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Newsline 30 October 2015

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Bishops show why Church and State should split

Bishops show why Church and State should split

Opinion | Wed, 28 Oct 2015

The Church of England is now widely regarded as irrelevant in the political and secular society that it seeks to minister and its bishops have no right to be part of our legislature, argues best-selling author and former Anglican priest GP Taylor.

I am not sure what the Bishops of the Church of England are getting up to these days. As their churches are emptying faster than a holey bucket, they again decide to dabble in politics.

Eighty-four of them signed a letter to David Cameron badgering him to take more refugees – something which is out of step with public opinion.

However, many Bishops regard public opinion as something that doesn't apply to them.

From my own experience as a priest, I know first-hand that some rule their bishoprics like tribal fiefdoms. Their grand pharisaic houses are not just offices but palatial apartments and a number of Bishops even have chauffeurs to take them to engagements.

In some Dioceses it is as if the world of All Gas and Gaiters is alive and well. Far from the church living in the 21st century, a Victorian attitude of ecclesiastical superiority pervades.

Nothing is clearer in this than the attempted rebuttal of criticism of the Bishops' letter written by Nick Baines in The Yorkshire Post last Thursday. With the Bishops accused of left wing bias, the Bishop of Leeds appears to throw his teddy out of the font in his clerical rant against the politicians and the media.

Again this is a mammoth lack of understanding of the culture that the Bishop is called to serve. What the CoE has to understand is that it is now seen as being totally irrelevant in the political and secular society that it seeks to minister to.

The actions of successive naughty vicars, faithless Bishops and loopy Archbishops only serve to make the Church a religious sideshow at best and a laughing stock at worse. The hard work of many parish priests who strive long hours to encourage a handful to persevere in faith is often undermined.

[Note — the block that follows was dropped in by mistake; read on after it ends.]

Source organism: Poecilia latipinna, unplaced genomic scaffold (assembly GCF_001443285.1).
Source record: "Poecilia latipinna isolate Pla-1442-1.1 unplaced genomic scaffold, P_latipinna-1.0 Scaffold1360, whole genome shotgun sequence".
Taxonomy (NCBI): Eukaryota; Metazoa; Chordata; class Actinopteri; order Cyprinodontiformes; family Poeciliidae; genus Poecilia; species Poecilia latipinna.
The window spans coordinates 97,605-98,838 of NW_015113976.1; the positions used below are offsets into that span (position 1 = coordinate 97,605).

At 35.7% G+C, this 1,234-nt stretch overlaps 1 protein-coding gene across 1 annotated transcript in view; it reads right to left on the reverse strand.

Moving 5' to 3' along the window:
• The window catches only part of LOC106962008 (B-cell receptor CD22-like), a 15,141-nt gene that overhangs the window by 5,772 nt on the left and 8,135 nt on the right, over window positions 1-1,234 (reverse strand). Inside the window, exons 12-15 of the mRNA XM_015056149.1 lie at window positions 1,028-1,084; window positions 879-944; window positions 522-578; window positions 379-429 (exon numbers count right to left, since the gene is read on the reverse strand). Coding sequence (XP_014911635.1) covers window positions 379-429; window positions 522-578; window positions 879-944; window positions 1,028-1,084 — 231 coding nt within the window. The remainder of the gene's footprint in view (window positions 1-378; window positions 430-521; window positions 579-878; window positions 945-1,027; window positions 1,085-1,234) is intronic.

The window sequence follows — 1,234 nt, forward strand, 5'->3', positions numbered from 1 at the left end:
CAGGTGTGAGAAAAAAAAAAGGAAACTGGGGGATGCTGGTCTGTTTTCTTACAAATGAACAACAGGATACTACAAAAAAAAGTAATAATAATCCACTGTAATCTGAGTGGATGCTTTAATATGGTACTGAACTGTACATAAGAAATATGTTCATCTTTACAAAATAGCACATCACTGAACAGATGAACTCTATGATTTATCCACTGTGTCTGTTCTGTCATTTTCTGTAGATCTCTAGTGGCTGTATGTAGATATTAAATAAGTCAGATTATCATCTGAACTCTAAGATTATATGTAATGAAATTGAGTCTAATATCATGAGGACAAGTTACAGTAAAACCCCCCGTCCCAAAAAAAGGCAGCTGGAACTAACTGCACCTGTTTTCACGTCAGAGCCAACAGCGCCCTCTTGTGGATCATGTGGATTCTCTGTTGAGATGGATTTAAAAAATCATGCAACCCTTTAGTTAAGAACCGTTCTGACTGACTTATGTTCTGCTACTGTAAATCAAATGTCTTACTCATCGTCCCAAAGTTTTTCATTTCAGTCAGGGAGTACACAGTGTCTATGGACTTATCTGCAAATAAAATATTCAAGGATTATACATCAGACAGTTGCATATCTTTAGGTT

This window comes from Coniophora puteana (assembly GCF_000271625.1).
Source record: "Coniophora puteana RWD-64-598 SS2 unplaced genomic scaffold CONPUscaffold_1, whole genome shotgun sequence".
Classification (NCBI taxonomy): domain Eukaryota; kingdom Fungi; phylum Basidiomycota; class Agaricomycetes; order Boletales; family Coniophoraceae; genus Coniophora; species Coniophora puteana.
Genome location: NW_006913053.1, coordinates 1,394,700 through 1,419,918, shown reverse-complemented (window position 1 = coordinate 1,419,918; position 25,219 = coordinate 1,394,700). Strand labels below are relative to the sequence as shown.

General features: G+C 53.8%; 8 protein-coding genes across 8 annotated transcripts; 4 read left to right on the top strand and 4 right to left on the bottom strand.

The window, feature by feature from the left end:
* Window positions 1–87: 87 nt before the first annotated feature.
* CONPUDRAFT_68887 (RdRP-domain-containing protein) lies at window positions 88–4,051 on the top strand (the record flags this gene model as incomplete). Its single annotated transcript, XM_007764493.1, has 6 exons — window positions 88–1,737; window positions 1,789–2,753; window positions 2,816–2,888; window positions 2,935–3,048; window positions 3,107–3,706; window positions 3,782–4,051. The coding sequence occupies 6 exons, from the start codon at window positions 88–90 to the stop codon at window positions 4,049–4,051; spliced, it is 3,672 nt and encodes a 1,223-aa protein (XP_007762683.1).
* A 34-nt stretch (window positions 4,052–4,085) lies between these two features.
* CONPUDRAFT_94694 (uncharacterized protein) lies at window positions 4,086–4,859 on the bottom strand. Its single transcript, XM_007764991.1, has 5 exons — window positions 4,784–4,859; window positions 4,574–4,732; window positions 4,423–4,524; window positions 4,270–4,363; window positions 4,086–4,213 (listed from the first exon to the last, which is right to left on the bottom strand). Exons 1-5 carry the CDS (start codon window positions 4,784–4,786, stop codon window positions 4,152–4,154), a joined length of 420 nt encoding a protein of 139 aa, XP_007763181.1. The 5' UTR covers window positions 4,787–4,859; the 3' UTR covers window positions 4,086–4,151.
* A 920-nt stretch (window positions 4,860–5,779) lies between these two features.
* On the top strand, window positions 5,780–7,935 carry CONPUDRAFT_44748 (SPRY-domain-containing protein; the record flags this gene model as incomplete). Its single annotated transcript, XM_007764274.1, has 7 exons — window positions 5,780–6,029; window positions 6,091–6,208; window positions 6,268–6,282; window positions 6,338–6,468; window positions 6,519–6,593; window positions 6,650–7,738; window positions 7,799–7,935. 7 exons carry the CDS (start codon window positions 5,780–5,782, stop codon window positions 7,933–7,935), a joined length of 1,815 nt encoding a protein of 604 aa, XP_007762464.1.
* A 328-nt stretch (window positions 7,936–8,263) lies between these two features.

I would dread the pompous Bishop whom I served coming to my church. It would usually take weeks of hard work to mend the damage one of his 10-minute sermons could do. Pay more quota, work harder and have less clergy were always spouted from his pulpit like a Thatcherite mantra wrapped up in a homily about something he had heard on Radio Four about global warming.

Despite the Bishops' protestations that the letter to Cameron wasn't lecturing to anyone, it is a fine example of why the Church should stay out of politics. It must be understood that the role of the Church within the State is over. We live in a culture where Christian influence is dwindling and where secularism is ascending.

There is no need for the CofE to be linked to the establishment any more. This medieval arrangement has to stop. Bishops should be kicked out of the House of Lords as they have no right to be part of a legislature.

It is interesting that they plan their dabbling in politics in a very politically correct way. They seem to choose causes that make them seem warm and cuddly. Almost never do they publicly address those things on the hearts and minds of their parishioners.

I have yet to hear a Bishop criticise Muslim fundamentalism or call for action over the slaughter of thousands of Christians by Isis. When do they speak out about arranged marriages, female genital mutilation or the oppression and murder of gay people and women in some countries around the world? What are their views on the plight of their parishioners forced out of jobs and homes by low cost economic migrants? Why aren't they protesting about the cruelty of ritually slaughtered animals?